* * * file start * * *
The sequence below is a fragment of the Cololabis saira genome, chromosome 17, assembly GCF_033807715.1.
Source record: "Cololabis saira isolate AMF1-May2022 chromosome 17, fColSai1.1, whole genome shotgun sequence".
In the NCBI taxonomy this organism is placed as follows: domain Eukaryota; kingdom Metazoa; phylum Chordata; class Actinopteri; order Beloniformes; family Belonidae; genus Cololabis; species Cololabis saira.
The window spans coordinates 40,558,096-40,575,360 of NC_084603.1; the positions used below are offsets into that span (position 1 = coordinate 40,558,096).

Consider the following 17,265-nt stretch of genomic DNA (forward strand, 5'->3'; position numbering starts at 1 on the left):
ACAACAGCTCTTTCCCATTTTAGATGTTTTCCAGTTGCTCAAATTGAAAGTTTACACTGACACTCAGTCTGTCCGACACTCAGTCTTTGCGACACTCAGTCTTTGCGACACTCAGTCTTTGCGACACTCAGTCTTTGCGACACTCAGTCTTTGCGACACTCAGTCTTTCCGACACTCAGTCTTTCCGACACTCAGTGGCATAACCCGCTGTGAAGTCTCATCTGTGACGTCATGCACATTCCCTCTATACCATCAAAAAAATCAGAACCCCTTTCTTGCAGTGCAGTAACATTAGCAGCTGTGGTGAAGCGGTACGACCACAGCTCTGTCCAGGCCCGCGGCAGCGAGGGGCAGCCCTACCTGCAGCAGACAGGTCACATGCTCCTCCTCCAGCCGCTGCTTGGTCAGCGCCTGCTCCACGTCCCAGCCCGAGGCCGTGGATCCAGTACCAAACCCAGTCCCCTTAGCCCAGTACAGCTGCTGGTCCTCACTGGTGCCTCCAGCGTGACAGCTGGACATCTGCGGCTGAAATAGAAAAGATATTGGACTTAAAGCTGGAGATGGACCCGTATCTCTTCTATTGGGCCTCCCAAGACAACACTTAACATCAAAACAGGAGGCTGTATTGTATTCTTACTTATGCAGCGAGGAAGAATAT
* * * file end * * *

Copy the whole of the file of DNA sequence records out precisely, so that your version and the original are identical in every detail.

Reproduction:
The sequence below is a fragment of the Cololabis saira genome, chromosome 17, assembly GCF_033807715.1.
Source record: "Cololabis saira isolate AMF1-May2022 chromosome 17, fColSai1.1, whole genome shotgun sequence".
In the NCBI taxonomy this organism is placed as follows: domain Eukaryota; kingdom Metazoa; phylum Chordata; class Actinopteri; order Beloniformes; family Belonidae; genus Cololabis; species Cololabis saira.
The window spans coordinates 40,558,096-40,575,360 of NC_084603.1; the positions used below are offsets into that span (position 1 = coordinate 40,558,096).

Consider the following 17,265-nt stretch of genomic DNA (forward strand, 5'->3'; position numbering starts at 1 on the left):
ACAACAGCTCTTTCCCATTTTAGATGTTTTCCAGTTGCTCAAATTGAAAGTTTACACTGACACTCAGTCTGTCCGACACTCAGTCTTTGCGACACTCAGTCTTTGCGACACTCAGTCTTTGCGACACTCAGTCTTTGCGACACTCAGTCTTTGCGACACTCAGTCTTTCCGACACTCAGTCTTTCCGACACTCAGTGGCATAACCCGCTGTGAAGTCTCATCTGTGACGTCATGCACATTCCCTCTATACCATCAAAAAAATCAGAACCCCTTTCTTGCAGTGCAGTAACATTAGCAGCTGTGGTGAAGCGGTACGACCACAGCTCTGTCCAGGCCCGCGGCAGCGAGGGGCAGCCCTACCTGCAGCAGACAGGTCACATGCTCCTCCTCCAGCCGCTGCTTGGTCAGCGCCTGCTCCACGTCCCAGCCCGAGGCCGTGGATCCAGTACCAAACCCAGTCCCCTTAGCCCAGTACAGCTGCTGGTCCTCACTGGTGCCTCCAGCGTGACAGCTGGACATCTGCGGCTGAAATAGAAAAGATATTGGACTTAAAGCTGGAGATGGACCCGTATCTCTTCTATTGGGCCTCCCAAGACAACACTTAACATCAAAACAGGAGGCTGTATTGTATTCTTACTTATGCAGCGAGGAAGAATAT